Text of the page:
DIRECTOR: Yasuhiro Yoshiura

CAST (ENGLISH VERSION): Megan Shipman, Risa Mei, Jordan Dash Cruz, Ian Sinclair, Alexis Tipton, Kamen Casey, David Wald, Laila Berzins, Richard L. Olsen

CAST (JAPANESE VERSION): Tao Tsuchiya, Haruka Fukuhara, Asuka Kudō, Kazuyuki Okitsu, Mikako Komatsu, Satoshi Hino, Kenjiro Tsuda, Sayaka Ohara, Kenji Hamada

RUNNING TIME: 109 mins

CERTIFICATE: PG

BASICALLY…: A singing AI (Shipman/Tsuchiya) arrives at a school, where she helps a shy student (Mei/Fukuhara) earn confidence…

NOW FOR THE REVIEW…

As the week’s other family-centric animated musical with the word “sing” in the title, Sing a Bit of Harmony seems to be unfairly placed in a losing battle against Illumination’s much bigger-profile Sing 2, which is undoubtedly going to attract plenty more ticket sales than this one could ever realistically imagine for itself. However, this film – from Japanese anime director Yasuhiro Yoshiura – shouldn’t be thrown out of the conversation entirely, because while it certainly follows a familiar formula, it is a winning and pleasing entry with a ton of endearing themes, characters and ideas on display.

The film is set in a near-future where artificially intelligent technology has advanced to the point of robot workers being used in fields and in schools. At one such school, lonely teenager Satomi (voiced by by Risa Mei in the English dub, and by Haruka Fukuhara in the original Japanese version) is quite comfortable flying solo, until the day that a new student is introduced to her class. She is Shion (Megan Shipman/Tao Tsuchiya), a girl with overly-peppy optimism and a penchant for breaking into song every now and then – however, as Satomi quickly discovers, she is actually an AI that has been covertly placed in the school by a local tech giant to test if it can truly pass for human; what’s more, Satomi’s mother Mitsuko (Laila Berzins/Sayaka Ohara) is the lead engineer in charge of the experiment, and her career is on the line should her work fail. It is now up to Satomi and a group of fellow high school students, including Satomi’s childhood friend Toma (Jordan Dash Cruz/Asuka Kudō), to cover up Shion’s blatant AI-ness, all while forming close friendships and fulfilling Shion’s original intention of making Satomi happy.

Sing a Bit of Harmony is considerably much lighter fare than other anime movies out there about artificial intelligence like Ghost in the Shell and even director Yasuhiro Yoshiura’s own Time of Eve, and it does not hold back on its optimistic tone which would fit neatly into Disney’s own catalogue. Amusingly, the film does play out like if a standard Disney musical actually happened in a world where suddenly bursting into song was considered weird; lead AI Shion looks, acts and sings like she’s a classical Disney princess, even suggesting traditional paths to true love which are considerably more outdated today such as finding a “prince” to fall in love with to find true happiness. A lot of it is definitely played for laughs, but when context begins to seep its way in there is a serious amount of heart behind it as well, as Yoshiura blends the bright, burning optimism of its central character with a very sweet set of themes and atmosphere, captured through some gorgeous 2D animation (with certain 3D add-ons) that give your eyes something to savour along with your mind.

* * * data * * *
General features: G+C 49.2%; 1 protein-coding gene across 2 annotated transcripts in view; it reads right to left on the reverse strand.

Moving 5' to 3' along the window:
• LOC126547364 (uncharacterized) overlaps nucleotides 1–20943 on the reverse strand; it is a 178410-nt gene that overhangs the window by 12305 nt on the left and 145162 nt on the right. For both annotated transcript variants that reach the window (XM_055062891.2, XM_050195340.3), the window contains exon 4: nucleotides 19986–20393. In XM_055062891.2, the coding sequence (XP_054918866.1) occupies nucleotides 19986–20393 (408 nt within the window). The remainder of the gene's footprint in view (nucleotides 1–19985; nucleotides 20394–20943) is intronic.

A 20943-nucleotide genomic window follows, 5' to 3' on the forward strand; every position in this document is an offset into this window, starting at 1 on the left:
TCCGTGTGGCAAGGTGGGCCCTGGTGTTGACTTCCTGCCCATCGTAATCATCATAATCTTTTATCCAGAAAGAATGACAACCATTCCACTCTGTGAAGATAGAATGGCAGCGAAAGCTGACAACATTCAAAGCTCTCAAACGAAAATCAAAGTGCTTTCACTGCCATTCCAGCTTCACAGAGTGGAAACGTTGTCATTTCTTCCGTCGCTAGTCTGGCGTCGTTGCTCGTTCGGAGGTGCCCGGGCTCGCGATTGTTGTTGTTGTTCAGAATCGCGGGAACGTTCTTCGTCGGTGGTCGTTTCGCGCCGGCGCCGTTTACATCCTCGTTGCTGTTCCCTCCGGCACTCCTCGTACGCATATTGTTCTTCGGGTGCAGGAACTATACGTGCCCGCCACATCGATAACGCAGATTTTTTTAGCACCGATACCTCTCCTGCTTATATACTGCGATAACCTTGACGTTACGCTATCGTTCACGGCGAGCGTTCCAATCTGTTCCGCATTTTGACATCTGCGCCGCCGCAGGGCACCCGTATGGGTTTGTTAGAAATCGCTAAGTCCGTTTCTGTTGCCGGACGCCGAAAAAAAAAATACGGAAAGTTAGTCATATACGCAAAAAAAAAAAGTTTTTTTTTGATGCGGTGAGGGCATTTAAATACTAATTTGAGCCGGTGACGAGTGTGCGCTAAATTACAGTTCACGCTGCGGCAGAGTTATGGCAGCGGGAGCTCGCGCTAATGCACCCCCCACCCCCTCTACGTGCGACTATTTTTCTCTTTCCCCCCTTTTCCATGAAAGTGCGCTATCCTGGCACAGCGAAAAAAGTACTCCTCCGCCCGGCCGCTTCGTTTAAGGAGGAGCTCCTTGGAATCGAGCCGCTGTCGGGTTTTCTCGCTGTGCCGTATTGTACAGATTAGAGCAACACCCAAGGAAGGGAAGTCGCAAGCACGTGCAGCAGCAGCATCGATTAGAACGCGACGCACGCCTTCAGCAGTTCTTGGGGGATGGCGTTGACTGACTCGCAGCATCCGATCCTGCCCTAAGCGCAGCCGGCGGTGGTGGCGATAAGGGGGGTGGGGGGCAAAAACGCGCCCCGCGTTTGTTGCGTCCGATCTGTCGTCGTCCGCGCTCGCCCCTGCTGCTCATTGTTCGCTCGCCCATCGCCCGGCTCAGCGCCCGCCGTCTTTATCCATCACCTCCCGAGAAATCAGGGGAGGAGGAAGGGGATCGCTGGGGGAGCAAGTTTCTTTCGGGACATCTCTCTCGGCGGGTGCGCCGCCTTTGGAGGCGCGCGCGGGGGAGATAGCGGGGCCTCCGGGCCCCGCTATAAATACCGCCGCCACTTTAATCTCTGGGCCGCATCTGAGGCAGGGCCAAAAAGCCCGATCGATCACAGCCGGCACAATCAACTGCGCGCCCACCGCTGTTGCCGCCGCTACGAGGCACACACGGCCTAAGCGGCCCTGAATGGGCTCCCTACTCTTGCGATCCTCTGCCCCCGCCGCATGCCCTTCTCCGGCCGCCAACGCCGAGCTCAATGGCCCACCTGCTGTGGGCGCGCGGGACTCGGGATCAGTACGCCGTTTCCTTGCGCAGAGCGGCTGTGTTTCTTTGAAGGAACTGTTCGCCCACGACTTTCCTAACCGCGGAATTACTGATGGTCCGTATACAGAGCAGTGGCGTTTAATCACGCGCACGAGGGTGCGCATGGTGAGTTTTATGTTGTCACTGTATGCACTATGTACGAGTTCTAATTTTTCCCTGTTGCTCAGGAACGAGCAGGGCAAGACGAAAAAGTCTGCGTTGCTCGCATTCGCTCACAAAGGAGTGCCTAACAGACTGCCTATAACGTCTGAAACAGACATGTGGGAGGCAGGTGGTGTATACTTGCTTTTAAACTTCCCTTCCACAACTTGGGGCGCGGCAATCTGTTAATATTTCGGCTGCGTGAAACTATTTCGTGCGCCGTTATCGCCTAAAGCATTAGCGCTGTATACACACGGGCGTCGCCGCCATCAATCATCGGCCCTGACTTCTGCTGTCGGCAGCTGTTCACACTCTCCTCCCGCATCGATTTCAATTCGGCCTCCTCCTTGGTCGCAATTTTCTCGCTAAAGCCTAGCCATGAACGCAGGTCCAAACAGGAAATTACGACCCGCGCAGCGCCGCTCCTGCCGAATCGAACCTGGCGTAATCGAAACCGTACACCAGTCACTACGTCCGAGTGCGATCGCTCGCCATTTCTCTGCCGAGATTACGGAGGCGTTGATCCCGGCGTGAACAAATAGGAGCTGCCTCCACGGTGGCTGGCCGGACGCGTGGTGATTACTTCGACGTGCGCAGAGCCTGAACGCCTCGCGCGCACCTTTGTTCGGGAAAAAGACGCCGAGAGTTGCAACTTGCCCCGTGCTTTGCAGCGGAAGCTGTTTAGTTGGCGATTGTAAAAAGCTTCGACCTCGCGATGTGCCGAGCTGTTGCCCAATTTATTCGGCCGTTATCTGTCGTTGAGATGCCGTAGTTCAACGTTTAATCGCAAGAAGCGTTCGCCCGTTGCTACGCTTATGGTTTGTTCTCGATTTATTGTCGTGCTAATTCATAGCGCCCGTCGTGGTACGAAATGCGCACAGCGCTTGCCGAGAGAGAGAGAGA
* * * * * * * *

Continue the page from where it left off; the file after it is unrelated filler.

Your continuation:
The film has a strong emotional core with a group of characters who you do grow to like as it goes along, and when a song needs to come into the picture it’s certainly the kind of cheesy anthems that the likes of The Greatest Showman have popularised but they’re performed without too much cynicism that it’s hard to not smile whenever they’re introduced. There are also plenty of nice themes about friendship and what it is to be truly happy, which should definitely resonate with younger viewers as well as older anime enthusiasts. It’s really the crux of the story that feels a little less inspired; it’s following the E.T. formula where young outsiders befriend an extraordinary being that is being closely watched by antagonistic authorities, which does make a number of things feel all too predictable because you have seen these tropes done a lot of times before, done as recently as Ron’s Gone Wrong (which I suppose makes this Shion’s Gone Wrong?).

Though it is certainly familiar, Sing a Bit of Harmony still brings a lively passion to the formula, for while you may not exactly be guessing until the last minute where things are going to go, you’re still with it because the characters, the animation, and the endearing themes are executed strongly enough to convince you to stay with it right up to the end (where, without spoilers, let’s just say this is where Skynet chose to strike in the Terminator universe). It’s certainly cheesy in parts, but always with a reason for being that makes for a surprisingly sentimental time no matter what age you are. It’s delightfully uncynical, which for many should be enough to enjoy without limits, and I’ll admit that I enjoyed this movie for that reason too, even though I can still point out where it’s not as fresh as it is in other places.

It’s the musical origins of Skynet that we never thought we needed in our lives, and are more than happy to accept.

SO, TO SUM UP…

Sing a Bit of Harmony is a lively and endearing anime musical with plenty of sweet messages and enjoyable characters for viewers of all ages, even though the formula it’s following is all too easy to point out.

Sing a Bit of Harmony is now showing in cinemas nationwide – click here to find a screening near you!

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